In the 1990s when the web was new, under construction notices were popular. Many sites would have them on unfinished pages. Some people are tempted to use them today, but there are some good reasons that their popularity has declined.
It is tempting to freak out when you open Google Search Console and find that it lists errors. They can look like big problems with your site that need to be fixed. However, most errors found in Google Search Console can be ignored.
Google has recently given a lot of visibility to structured data. That is, special HTML markup from schema.org about various types of data. When implementing several types of structured data, Google will display rich snippets in the search results such as star ratings of reviews. Google added a structured data testing tool to search console.
Because of all this, many webmasters think they need to implement structured data for SEO. That just isn't the case. Continue reading
I wanted to run WordPress on my Ubuntu webserver such that:
- WordPress gets installed and updated through
- It runs multilpe sites that each have their own configuration, plugins and themes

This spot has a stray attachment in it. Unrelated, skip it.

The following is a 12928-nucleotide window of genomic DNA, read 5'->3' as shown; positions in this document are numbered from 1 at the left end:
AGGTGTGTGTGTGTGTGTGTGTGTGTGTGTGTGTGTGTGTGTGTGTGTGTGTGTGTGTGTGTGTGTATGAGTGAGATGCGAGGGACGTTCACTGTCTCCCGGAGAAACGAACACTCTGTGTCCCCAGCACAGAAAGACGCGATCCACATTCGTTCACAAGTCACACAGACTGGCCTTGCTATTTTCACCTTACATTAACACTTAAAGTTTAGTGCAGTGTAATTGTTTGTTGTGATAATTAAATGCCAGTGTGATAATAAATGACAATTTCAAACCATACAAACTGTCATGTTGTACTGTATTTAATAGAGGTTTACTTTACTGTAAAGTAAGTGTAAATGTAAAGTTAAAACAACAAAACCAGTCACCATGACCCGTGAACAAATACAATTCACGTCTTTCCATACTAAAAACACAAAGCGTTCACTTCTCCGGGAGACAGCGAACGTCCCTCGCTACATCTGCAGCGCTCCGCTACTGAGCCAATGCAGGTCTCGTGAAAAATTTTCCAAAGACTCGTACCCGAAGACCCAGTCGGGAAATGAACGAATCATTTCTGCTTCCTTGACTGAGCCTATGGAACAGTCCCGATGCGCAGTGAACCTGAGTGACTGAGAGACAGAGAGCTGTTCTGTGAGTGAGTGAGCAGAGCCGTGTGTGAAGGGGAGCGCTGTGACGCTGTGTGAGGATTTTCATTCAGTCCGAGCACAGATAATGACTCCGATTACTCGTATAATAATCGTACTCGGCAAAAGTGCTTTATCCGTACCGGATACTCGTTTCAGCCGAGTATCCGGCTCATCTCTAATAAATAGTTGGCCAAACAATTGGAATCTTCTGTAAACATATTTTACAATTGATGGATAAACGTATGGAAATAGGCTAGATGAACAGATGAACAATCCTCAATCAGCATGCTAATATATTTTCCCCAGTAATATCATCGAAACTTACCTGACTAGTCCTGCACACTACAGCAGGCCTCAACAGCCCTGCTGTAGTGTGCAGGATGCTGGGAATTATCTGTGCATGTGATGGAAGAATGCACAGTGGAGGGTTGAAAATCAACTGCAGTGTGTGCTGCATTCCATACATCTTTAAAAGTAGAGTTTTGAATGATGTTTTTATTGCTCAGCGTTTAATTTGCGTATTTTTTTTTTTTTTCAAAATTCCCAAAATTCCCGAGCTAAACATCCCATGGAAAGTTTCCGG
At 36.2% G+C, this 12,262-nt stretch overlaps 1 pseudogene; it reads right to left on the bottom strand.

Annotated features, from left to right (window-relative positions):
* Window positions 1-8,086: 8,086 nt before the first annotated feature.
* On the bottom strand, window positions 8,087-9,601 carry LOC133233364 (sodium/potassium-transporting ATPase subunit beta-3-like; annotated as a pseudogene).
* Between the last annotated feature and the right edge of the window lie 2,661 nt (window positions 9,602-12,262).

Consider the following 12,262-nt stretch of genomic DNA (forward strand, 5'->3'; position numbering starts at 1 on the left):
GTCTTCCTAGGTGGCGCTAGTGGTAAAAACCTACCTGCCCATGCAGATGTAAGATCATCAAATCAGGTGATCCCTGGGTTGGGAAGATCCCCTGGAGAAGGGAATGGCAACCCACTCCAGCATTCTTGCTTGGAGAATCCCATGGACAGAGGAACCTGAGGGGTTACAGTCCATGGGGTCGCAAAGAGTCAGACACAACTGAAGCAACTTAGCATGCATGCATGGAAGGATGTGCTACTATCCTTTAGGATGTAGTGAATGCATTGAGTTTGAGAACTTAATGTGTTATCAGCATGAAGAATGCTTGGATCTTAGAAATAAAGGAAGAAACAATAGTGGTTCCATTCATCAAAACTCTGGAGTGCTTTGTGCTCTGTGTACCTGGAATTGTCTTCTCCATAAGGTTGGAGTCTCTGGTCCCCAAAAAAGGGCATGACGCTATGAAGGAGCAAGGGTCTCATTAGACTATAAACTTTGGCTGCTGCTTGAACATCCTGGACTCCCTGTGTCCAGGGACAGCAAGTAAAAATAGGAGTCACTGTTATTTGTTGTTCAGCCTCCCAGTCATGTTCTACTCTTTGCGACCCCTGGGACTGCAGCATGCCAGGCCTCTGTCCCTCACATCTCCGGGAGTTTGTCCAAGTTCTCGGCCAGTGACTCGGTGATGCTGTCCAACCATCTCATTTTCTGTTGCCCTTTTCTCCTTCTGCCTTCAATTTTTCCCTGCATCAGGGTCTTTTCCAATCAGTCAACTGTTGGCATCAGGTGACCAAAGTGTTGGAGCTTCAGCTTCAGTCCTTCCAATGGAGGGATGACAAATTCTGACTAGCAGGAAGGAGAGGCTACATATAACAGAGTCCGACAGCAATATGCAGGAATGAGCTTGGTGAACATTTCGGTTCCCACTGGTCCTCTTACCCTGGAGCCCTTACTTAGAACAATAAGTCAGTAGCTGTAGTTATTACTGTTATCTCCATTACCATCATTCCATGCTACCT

I have had HTTPS enabled on my sites for sites for four years. Up until now I have have StartSSL for the certificates. I migrated from StartSSL to Lets Encrypt because StartSSL is having problems and Lets Encryt now offers free certificates.
My currency conversion website coinmill.com has a subdomain for each language. It supports over 40 languages. The entire domain is tracked in a single Google Analytics account. I wanted to know which subdomains were performing best and which were performing worst, and how that was changing over time. Continue reading
I'm a fan of the Bugzilla bug tracking system that came out of the Mozilla web browser project. It is a web based system that makes it pretty easy to track issues with pretty much any piece of software. Furthermore, it isn't that hard to set up, so I have used it in more than one employment setting.
At work, we have a private Bugzilla installation that is only visible to employees. Given that everybody that can enter bugs should know how to fill in even the more complex fields, the enter bug form seemed a little inadequate. Our QA department really wanted to be able to specify the target milestone for a new bug to be for the next release when they entered a bug for a regression during the full quality assurance check a few days before a release.